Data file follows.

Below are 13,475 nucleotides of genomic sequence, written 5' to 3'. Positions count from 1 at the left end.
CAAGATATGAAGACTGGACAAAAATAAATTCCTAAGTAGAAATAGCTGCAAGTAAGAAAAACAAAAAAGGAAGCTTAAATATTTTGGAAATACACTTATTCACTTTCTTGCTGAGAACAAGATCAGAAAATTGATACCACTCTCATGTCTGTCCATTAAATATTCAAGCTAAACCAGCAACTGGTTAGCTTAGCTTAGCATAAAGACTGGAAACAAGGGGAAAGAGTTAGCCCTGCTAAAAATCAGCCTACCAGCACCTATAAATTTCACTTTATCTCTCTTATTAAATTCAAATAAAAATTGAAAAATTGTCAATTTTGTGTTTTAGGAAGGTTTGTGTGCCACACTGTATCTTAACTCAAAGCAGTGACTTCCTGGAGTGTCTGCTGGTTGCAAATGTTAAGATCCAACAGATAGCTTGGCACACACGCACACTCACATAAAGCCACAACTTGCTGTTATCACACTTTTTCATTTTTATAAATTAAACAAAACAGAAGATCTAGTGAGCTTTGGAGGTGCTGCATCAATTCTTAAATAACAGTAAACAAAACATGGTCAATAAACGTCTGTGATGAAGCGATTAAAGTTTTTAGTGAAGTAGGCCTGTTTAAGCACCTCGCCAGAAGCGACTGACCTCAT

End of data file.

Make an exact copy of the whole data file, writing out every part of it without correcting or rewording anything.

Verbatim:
Below are 13,475 nucleotides of genomic sequence, written 5' to 3'. Positions count from 1 at the left end.
CAAGATATGAAGACTGGACAAAAATAAATTCCTAAGTAGAAATAGCTGCAAGTAAGAAAAACAAAAAAGGAAGCTTAAATATTTTGGAAATACACTTATTCACTTTCTTGCTGAGAACAAGATCAGAAAATTGATACCACTCTCATGTCTGTCCATTAAATATTCAAGCTAAACCAGCAACTGGTTAGCTTAGCTTAGCATAAAGACTGGAAACAAGGGGAAAGAGTTAGCCCTGCTAAAAATCAGCCTACCAGCACCTATAAATTTCACTTTATCTCTCTTATTAAATTCAAATAAAAATTGAAAAATTGTCAATTTTGTGTTTTAGGAAGGTTTGTGTGCCACACTGTATCTTAACTCAAAGCAGTGACTTCCTGGAGTGTCTGCTGGTTGCAAATGTTAAGATCCAACAGATAGCTTGGCACACACGCACACTCACATAAAGCCACAACTTGCTGTTATCACACTTTTTCATTTTTATAAATTAAACAAAACAGAAGATCTAGTGAGCTTTGGAGGTGCTGCATCAATTCTTAAATAACAGTAAACAAAACATGGTCAATAAACGTCTGTGATGAAGCGATTAAAGTTTTTAGTGAAGTAGGCCTGTTTAAGCACCTCGCCAGAAGCGACTGACCTCAT